Arnold Genthe: Refugees after the Quake, 1906
Signed “Arnold Genthe S.F.”, in pen on the photograph, recto. (The “S.F.” notation verifies this is a vintage print, made in the years after 1906 before Genthe departed for New York.) Mounted to card and trimmed. The view is from Franklin St. near Sutter, looking towards Nob Hill. One of Genthe’s better known images from the period following the 1906 earthquake in San Francisco, this photograph reflects both the horror and the prevailing spirit of the survivors. The ruins of the Fairmont Hotel on Nob Hill can be seen in the distance. A print of this image is held in the collection of The California Historical Soceity; the negative is owned by the Fine Arts Museums of San Francisco, Achebach Foundatin.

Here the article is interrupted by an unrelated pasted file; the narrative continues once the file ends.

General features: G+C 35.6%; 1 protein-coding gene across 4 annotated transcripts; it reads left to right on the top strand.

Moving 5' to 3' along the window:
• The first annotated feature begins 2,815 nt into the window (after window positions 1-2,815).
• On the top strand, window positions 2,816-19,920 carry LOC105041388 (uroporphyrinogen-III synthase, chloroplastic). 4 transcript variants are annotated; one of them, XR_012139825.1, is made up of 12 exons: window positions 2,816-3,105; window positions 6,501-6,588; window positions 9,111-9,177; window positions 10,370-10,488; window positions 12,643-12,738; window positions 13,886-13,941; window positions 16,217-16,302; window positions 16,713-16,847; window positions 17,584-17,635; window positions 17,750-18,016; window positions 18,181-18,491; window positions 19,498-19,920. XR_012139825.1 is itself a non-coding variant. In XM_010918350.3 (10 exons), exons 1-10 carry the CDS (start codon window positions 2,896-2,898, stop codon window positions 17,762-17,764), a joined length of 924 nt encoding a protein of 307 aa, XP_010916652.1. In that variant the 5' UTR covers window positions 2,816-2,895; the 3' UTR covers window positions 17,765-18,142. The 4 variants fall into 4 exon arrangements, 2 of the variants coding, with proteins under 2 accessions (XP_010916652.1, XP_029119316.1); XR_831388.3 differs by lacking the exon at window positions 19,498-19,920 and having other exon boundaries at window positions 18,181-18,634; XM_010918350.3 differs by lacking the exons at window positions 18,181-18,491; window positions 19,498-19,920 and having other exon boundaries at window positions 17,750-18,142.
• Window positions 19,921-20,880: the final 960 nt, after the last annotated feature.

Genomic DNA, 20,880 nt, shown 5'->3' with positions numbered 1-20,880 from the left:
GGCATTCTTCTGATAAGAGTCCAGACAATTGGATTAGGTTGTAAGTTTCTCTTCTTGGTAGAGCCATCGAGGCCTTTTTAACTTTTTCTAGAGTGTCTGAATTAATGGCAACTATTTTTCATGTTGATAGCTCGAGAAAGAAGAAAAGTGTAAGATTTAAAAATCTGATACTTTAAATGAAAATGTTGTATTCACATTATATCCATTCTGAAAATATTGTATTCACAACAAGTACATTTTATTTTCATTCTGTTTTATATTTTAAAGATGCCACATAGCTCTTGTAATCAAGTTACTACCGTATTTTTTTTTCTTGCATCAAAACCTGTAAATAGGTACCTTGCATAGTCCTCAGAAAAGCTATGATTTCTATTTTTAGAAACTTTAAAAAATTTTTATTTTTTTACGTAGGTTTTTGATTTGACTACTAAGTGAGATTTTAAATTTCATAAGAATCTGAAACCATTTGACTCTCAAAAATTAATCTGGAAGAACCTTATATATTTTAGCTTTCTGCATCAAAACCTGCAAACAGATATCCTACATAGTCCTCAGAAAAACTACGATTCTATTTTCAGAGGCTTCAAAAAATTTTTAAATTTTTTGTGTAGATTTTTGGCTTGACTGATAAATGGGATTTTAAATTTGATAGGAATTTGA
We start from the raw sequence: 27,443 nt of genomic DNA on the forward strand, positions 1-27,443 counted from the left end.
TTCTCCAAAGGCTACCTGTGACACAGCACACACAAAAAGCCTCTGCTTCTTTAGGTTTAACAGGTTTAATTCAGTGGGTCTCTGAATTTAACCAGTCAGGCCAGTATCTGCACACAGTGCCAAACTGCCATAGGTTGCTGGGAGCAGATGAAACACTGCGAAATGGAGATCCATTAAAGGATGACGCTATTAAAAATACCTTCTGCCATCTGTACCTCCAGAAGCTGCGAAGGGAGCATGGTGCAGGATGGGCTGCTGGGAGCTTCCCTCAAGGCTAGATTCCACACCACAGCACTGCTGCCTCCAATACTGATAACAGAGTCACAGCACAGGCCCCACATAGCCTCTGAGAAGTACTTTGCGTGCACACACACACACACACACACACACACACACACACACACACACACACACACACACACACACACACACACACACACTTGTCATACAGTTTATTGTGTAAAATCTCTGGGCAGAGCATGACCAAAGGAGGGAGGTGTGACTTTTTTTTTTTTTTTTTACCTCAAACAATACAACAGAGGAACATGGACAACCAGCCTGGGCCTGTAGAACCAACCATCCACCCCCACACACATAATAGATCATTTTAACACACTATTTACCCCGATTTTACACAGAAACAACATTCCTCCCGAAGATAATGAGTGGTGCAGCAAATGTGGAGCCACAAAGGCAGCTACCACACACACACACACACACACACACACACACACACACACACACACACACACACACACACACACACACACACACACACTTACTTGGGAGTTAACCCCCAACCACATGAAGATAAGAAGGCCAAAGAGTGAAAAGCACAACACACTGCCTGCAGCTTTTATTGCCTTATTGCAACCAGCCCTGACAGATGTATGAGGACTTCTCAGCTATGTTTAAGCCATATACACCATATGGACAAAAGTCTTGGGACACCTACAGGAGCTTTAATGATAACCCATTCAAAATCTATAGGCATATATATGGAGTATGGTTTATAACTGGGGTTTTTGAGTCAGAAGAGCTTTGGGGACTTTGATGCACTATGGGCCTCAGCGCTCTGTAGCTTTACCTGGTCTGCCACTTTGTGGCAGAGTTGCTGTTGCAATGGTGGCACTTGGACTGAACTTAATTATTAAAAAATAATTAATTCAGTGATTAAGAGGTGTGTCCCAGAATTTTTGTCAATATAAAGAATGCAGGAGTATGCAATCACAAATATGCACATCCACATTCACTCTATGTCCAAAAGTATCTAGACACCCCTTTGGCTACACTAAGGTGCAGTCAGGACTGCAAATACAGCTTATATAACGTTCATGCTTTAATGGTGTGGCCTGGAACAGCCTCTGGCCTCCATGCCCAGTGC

Arnold Genthe (1869-1942) came to America in 1895. His early photographs focused on San Francisco’s Chinatown district, where Genthe would use a concealed camera to capture the natural flow of life there. After loosing all of his equipment to the San Francisco Earthquake of 1906, Genthe borrowed a camera and documented San Francisco’s devastated buildings, raging fire, and shocked survivors. Moving to New York City in 1911, Genthe continued to make photographs, particularly of dancers, actors and other celebrities, often in a soft-focus, pictorial style.
Keywords: cityscape, urban, disaster, historical OVRLK SS13 ABTI